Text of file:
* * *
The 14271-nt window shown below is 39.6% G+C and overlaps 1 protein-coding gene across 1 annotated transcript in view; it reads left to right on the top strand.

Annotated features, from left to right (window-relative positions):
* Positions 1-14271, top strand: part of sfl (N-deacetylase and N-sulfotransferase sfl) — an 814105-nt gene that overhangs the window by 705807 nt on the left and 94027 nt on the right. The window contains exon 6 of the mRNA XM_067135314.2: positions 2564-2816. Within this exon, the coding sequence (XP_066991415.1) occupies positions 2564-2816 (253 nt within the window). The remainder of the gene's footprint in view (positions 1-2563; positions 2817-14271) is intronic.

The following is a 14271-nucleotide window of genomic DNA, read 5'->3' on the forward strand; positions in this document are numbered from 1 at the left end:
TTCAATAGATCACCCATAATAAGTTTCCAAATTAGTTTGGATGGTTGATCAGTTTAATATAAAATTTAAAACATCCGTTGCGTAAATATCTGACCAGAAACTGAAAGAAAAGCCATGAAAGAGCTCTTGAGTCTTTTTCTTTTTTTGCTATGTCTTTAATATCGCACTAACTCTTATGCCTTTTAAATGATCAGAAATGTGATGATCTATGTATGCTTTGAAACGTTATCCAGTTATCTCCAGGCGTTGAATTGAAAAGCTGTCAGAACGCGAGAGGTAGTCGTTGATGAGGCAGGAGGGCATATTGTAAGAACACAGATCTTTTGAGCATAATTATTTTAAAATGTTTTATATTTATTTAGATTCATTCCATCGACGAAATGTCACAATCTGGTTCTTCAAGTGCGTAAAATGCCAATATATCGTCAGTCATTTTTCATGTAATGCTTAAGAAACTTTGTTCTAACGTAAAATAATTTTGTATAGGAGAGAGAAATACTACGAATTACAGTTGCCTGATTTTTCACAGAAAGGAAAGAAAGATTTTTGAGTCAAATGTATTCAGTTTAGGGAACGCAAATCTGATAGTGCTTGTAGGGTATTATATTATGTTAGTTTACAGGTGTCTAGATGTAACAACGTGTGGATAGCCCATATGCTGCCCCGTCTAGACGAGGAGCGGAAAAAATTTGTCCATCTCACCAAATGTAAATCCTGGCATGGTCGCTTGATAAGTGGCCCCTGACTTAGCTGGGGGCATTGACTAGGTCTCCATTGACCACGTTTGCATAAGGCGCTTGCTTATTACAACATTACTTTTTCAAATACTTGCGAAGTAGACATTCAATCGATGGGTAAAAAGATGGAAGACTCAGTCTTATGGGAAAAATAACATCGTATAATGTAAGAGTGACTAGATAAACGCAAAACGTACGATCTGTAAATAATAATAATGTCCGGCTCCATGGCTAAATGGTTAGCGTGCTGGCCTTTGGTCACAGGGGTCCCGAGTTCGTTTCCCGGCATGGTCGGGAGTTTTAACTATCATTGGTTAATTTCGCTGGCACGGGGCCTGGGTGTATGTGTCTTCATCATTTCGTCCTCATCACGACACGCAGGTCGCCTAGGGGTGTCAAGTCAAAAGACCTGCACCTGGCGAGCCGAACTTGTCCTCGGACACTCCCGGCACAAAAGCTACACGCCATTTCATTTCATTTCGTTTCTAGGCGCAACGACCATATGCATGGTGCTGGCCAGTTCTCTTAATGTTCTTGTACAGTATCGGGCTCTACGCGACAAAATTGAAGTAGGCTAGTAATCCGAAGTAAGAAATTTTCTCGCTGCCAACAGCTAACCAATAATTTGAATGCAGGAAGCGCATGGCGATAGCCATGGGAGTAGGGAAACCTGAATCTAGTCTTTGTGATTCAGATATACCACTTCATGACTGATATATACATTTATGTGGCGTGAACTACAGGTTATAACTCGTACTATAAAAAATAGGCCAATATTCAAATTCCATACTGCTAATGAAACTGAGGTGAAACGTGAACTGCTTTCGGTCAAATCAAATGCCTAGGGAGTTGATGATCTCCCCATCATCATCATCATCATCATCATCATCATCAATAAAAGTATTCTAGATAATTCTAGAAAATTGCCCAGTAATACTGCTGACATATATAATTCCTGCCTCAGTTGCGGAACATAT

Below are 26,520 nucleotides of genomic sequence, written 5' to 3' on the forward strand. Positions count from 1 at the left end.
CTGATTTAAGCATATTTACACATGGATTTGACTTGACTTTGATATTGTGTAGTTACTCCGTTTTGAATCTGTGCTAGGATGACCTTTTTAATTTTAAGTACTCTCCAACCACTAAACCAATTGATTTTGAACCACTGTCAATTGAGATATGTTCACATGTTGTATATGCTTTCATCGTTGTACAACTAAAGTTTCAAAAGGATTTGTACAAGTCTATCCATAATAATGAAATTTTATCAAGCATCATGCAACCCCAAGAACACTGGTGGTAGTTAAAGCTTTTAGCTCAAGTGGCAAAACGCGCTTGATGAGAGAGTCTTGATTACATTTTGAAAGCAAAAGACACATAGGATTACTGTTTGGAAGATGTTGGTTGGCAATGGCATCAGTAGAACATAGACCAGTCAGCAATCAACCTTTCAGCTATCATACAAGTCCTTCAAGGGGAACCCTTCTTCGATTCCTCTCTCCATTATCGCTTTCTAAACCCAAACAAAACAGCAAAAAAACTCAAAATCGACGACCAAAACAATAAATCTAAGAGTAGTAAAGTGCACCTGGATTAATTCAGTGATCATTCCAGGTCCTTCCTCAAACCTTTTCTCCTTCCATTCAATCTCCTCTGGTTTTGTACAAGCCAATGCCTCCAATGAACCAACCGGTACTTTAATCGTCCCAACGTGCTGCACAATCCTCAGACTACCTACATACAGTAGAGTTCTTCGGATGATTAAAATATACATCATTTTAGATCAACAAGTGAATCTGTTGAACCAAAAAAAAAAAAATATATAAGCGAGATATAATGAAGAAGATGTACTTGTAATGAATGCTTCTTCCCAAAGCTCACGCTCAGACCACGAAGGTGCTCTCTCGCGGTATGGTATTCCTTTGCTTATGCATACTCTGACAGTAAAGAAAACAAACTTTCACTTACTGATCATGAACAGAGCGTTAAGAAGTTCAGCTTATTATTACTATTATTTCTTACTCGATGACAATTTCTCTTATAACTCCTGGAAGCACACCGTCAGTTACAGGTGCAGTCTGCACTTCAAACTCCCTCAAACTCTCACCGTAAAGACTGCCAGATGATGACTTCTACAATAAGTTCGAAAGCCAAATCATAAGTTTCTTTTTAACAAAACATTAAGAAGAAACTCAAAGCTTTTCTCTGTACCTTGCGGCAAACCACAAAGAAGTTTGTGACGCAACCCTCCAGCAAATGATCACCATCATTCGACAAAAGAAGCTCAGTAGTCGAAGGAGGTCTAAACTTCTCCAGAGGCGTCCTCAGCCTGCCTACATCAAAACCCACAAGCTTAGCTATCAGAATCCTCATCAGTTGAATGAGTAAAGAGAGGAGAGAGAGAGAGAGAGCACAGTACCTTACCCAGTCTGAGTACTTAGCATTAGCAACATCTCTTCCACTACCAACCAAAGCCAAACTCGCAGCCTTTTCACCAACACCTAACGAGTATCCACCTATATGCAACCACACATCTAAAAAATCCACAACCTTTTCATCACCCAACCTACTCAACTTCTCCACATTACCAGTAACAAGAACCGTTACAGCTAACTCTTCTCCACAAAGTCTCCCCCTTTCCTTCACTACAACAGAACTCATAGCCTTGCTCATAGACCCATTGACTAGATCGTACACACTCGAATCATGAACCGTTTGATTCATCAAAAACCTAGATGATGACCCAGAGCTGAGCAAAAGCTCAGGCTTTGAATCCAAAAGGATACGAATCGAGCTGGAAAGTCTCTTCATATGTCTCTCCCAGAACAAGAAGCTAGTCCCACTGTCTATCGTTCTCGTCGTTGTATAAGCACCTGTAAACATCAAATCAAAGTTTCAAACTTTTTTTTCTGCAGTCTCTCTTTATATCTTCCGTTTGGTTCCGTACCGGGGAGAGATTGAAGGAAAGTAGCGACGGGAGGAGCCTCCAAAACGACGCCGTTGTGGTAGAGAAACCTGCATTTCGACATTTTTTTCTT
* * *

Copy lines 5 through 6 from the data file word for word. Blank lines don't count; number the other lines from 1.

TTCAATAGATCACCCATAATAAGTTTCCAAATTAGTTTGGATGGTTGATCAGTTTAATATAAAATTTAAAACATCCGTTGCGTAAATATCTGACCAGAAACTGAAAGAAAAGCCATGAAAGAGCTCTTGAGTCTTTTTCTTTTTTTGCTATGTCTTTAATATCGCACTAACTCTTATGCCTTTTAAATGATCAGAAATGTGATGATCTATGTATGCTTTGAAACGTTATCCAGTTATCTCCAGGCGTTGAATTGAAAAGCTGTCAGAACGCGAGAGGTAGTCGTTGATGAGGCAGGAGGGCATATTGTAAGAACACAGATCTTTTGAGCATAATTATTTTAAAATGTTTTATATTTATTTAGATTCATTCCATCGACGAAATGTCACAATCTGGTTCTTCAAGTGCGTAAAATGCCAATATATCGTCAGTCATTTTTCATGTAATGCTTAAGAAACTTTGTTCTAACGTAAAATAATTTTGTATAGGAGAGAGAAATACTACGAATTACAGTTGCCTGATTTTTCACAGAAAGGAAAGAAAGATTTTTGAGTCAAATGTATTCAGTTTAGGGAACGCAAATCTGATAGTGCTTGTAGGGTATTATATTATGTTAGTTTACAGGTGTCTAGATGTAACAACGTGTGGATAGCCCATATGCTGCCCCGTCTAGACGAGGAGCGGAAAAAATTTGTCCATCTCACCAAATGTAAATCCTGGCATGGTCGCTTGATAAGTGGCCCCTGACTTAGCTGGGGGCATTGACTAGGTCTCCATTGACCACGTTTGCATAAGGCGCTTGCTTATTACAACATTACTTTTTCAAATACTTGCGAAGTAGACATTCAATCGATGGGTAAAAAGATGGAAGACTCAGTCTTATGGGAAAAATAACATCGTATAATGTAAGAGTGACTAGATAAACGCAAAACGTACGATCTGTAAATAATAATAATGTCCGGCTCCATGGCTAAATGGTTAGCGTGCTGGCCTTTGGTCACAGGGGTCCCGAGTTCGTTTCCCGGCATGGTCGGGAGTTTTAACTATCATTGGTTAATTTCGCTGGCACGGGGCCTGGGTGTATGTGTCTTCATCATTTCGTCCTCATCACGACACGCAGGTCGCCTAGGGGTGTCAAGTCAAAAGACCTGCACCTGGCGAGCCGAACTTGTCCTCGGACACTCCCGGCACAAAAGCTACACGCCATTTCATTTCATTTCGTTTCTAGGCGCAACGACCATATGCATGGTGCTGGCCAGTTCTCTTAATGTTCTTGTACAGTATCGGGCTCTACGCGACAAAATTGAAGTAGGCTAGTAATCCGAAGTAAGAAATTTTCTCGCTGCCAACAGCTAACCAATAATTTGAATGCAGGAAGCGCATGGCGATAGCCATGGGAGTAGGGAAACCTGAATCTAGTCTTTGTGATTCAGATATACCACTTCATGACTGATATATACATTTATGTGGCGTGAACTACAGGTTATAACTCGTACTATAAAAAATAGGCCAATATTCAAATTCCATACTGCTAATGAAACTGAGGTGAAACGTGAACTGCTTTCGGTCAAATCAAATGCCTAGGGAGTTGATGATCTCCCCATCATCATCATCATCATCATCATCATCATCAATAAAAGTATTCTAGATAATTCTAGAAAATTGCCCAGTAATACTGCTGACATATATAATTCCTGCCTCAGTTGCGGAACATAT

Below are 26,520 nucleotides of genomic sequence, written 5' to 3' on the forward strand. Positions count from 1 at the left end.